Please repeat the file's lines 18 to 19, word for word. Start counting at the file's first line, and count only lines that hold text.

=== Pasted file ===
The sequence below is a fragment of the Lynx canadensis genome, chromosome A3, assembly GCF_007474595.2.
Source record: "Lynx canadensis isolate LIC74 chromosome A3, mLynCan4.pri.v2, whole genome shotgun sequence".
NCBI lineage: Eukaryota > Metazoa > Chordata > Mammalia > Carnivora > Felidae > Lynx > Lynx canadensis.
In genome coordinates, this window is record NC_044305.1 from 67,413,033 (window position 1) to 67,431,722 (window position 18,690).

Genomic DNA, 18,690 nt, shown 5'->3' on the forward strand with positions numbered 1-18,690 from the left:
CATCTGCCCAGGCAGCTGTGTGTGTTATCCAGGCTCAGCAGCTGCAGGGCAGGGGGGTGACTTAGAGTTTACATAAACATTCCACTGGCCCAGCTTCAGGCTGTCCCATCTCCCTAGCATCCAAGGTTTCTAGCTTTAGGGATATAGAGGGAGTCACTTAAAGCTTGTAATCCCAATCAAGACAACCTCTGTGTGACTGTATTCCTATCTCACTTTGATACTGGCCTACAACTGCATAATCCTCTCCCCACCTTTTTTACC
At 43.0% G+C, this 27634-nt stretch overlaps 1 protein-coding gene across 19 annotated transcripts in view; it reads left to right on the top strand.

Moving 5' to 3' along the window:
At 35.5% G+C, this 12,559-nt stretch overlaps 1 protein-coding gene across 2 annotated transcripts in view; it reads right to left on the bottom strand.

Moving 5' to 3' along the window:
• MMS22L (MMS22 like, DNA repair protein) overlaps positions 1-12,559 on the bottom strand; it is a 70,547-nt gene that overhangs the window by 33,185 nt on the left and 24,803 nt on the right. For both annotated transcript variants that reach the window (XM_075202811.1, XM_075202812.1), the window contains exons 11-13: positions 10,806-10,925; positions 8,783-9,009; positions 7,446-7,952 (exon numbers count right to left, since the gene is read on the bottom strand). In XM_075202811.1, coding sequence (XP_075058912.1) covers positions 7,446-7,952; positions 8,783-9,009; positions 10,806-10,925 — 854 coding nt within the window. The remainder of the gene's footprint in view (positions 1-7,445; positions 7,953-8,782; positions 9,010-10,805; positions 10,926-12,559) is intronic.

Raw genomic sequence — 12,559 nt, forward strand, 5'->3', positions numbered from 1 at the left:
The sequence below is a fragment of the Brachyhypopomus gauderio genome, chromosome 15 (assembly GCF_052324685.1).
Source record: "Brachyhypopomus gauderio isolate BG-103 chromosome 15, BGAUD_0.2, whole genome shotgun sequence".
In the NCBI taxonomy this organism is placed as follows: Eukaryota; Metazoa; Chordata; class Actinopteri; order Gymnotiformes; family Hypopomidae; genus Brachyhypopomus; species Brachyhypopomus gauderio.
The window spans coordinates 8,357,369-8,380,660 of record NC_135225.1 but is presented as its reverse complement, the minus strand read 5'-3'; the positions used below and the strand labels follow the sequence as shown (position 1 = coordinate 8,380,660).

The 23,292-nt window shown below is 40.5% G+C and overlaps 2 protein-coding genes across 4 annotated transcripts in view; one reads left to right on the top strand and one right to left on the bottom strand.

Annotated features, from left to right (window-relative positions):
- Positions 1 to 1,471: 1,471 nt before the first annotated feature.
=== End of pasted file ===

Annotated features, from left to right (window-relative positions):
- Positions 1 to 1,471: 1,471 nt before the first annotated feature.